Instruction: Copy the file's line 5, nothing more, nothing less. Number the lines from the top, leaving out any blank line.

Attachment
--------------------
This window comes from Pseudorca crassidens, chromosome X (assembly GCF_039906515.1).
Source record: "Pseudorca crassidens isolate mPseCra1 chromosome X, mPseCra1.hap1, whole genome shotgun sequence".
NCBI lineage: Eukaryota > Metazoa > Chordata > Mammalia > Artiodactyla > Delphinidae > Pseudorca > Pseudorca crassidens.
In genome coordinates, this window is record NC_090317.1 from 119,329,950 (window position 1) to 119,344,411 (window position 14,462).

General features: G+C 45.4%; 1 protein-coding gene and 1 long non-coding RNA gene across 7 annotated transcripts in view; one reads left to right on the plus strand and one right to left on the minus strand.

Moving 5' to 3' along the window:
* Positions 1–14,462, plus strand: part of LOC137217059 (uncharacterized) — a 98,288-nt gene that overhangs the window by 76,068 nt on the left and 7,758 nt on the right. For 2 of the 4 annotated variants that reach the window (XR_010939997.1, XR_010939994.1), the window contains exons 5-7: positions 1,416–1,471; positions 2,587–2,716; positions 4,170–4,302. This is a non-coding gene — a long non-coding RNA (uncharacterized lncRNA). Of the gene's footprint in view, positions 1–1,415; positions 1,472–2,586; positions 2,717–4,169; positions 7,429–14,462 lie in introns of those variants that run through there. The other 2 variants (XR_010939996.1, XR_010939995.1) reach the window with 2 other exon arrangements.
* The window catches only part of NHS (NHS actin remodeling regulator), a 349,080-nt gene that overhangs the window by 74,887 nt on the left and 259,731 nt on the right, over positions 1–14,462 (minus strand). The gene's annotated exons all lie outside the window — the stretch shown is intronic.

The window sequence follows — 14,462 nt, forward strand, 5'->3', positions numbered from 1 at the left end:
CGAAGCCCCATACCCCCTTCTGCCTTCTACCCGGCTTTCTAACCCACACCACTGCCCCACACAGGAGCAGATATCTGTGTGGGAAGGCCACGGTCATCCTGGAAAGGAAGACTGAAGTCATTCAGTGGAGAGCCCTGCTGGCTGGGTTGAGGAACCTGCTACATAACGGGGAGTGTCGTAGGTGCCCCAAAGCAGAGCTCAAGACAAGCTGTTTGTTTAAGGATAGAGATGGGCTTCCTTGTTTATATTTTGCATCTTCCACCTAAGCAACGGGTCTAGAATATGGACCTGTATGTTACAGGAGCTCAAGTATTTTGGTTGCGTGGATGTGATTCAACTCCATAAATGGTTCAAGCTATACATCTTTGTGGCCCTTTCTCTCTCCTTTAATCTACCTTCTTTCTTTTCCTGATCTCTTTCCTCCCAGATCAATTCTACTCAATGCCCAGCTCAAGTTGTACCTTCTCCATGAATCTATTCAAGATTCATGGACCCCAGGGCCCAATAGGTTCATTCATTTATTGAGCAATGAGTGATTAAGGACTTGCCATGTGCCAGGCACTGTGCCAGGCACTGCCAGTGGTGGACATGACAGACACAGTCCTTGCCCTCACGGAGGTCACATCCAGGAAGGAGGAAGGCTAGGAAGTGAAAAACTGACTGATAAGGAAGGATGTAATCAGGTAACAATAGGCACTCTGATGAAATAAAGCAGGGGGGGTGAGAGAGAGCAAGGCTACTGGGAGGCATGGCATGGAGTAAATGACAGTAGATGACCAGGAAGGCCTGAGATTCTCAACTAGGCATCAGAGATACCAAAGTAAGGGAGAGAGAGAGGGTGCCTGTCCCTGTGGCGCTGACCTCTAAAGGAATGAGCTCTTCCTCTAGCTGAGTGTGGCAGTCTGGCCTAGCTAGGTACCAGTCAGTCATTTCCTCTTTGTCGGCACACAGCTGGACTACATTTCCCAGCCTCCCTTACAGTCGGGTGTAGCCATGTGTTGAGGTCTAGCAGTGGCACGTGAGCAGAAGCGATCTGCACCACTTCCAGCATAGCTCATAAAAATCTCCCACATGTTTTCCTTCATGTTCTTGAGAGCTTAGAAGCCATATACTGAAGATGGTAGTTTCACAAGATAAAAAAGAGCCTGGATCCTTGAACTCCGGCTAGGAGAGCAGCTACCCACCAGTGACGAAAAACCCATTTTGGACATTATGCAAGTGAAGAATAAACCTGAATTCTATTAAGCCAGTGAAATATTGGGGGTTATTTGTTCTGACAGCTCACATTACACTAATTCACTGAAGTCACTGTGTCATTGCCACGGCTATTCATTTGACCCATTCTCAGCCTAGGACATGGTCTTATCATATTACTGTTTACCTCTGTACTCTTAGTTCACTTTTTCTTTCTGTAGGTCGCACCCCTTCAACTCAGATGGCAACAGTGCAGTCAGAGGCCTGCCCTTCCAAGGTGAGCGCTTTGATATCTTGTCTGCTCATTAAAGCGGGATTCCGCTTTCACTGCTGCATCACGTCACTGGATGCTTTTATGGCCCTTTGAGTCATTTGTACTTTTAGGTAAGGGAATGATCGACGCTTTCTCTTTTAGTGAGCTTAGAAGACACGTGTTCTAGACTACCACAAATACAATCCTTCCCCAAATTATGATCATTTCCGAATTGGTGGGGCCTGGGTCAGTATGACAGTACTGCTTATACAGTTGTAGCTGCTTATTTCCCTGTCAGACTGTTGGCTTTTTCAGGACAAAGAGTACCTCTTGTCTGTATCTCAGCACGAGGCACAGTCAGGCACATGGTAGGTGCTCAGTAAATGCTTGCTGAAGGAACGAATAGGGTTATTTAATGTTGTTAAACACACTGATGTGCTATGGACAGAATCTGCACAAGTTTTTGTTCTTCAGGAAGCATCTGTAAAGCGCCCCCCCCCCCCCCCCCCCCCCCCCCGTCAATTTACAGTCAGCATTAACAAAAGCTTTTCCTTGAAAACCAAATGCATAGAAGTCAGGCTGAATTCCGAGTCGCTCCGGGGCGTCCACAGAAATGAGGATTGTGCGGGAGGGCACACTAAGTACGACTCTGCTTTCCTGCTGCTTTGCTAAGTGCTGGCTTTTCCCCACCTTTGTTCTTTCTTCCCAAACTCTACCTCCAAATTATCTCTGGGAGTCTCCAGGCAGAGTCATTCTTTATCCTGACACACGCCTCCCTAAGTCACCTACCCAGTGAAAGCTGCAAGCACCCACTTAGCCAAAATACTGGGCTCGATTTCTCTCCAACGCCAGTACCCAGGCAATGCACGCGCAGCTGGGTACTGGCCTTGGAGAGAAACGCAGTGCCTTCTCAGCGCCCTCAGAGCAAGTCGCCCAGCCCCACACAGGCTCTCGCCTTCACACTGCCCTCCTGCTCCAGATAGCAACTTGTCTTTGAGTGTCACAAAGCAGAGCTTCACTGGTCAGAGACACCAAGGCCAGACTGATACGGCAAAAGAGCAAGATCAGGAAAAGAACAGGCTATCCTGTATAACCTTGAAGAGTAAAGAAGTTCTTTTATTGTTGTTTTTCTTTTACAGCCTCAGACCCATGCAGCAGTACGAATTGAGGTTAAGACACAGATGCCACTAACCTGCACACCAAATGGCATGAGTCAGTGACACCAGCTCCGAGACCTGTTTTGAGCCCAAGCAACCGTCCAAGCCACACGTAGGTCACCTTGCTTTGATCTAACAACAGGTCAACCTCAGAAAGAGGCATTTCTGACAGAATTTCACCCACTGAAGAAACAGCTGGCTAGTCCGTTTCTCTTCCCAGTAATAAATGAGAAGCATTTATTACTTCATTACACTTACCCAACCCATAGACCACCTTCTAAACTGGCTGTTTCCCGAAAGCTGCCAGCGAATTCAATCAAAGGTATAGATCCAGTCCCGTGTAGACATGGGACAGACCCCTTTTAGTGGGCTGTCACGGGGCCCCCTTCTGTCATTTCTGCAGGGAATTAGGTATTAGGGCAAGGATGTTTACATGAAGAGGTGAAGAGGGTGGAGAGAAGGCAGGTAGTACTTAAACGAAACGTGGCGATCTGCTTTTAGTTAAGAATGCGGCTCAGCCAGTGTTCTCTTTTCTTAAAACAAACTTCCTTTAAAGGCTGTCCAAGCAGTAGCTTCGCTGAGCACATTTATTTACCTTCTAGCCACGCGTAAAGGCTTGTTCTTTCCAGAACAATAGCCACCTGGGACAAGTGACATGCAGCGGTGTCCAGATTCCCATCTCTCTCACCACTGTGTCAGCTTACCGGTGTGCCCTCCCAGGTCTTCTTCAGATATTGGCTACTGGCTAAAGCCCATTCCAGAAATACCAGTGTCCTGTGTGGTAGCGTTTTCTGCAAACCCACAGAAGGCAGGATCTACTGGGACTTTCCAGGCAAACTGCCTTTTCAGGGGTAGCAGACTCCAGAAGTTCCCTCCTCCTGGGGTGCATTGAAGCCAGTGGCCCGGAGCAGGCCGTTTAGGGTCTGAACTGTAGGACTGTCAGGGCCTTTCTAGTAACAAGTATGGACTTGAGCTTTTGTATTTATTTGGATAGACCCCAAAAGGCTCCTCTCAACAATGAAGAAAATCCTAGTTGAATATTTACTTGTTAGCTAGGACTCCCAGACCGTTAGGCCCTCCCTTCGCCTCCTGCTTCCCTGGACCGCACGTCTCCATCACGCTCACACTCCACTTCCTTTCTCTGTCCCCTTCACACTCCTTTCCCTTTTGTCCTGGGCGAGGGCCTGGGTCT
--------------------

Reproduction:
General features: G+C 45.4%; 1 protein-coding gene and 1 long non-coding RNA gene across 7 annotated transcripts in view; one reads left to right on the plus strand and one right to left on the minus strand.